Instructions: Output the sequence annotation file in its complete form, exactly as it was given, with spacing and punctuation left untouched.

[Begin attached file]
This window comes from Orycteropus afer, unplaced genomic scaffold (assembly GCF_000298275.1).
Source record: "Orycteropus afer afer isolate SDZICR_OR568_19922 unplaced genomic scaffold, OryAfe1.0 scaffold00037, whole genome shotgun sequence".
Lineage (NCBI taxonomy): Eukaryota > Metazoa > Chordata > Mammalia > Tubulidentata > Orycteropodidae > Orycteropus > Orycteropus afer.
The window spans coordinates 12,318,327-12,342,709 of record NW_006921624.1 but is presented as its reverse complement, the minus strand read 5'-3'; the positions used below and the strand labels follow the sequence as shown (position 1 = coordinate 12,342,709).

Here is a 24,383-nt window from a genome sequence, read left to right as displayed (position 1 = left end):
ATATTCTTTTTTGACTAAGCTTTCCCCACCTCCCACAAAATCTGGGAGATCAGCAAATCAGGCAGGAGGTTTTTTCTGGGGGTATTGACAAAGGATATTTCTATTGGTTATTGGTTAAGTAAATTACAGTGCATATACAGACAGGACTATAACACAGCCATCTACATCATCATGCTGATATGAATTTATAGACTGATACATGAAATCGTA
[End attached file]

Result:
This window comes from Orycteropus afer, unplaced genomic scaffold (assembly GCF_000298275.1).
Source record: "Orycteropus afer afer isolate SDZICR_OR568_19922 unplaced genomic scaffold, OryAfe1.0 scaffold00037, whole genome shotgun sequence".
Lineage (NCBI taxonomy): Eukaryota > Metazoa > Chordata > Mammalia > Tubulidentata > Orycteropodidae > Orycteropus > Orycteropus afer.
The window spans coordinates 12,318,327-12,342,709 of record NW_006921624.1 but is presented as its reverse complement, the minus strand read 5'-3'; the positions used below and the strand labels follow the sequence as shown (position 1 = coordinate 12,342,709).

Here is a 24,383-nt window from a genome sequence, read left to right as displayed (position 1 = left end):
ATATTCTTTTTTGACTAAGCTTTCCCCACCTCCCACAAAATCTGGGAGATCAGCAAATCAGGCAGGAGGTTTTTTCTGGGGGTATTGACAAAGGATATTTCTATTGGTTATTGGTTAAGTAAATTACAGTGCATATACAGACAGGACTATAACACAGCCATCTACATCATCATGCTGATATGAATTTATAGACTGATACATGAAATCGTA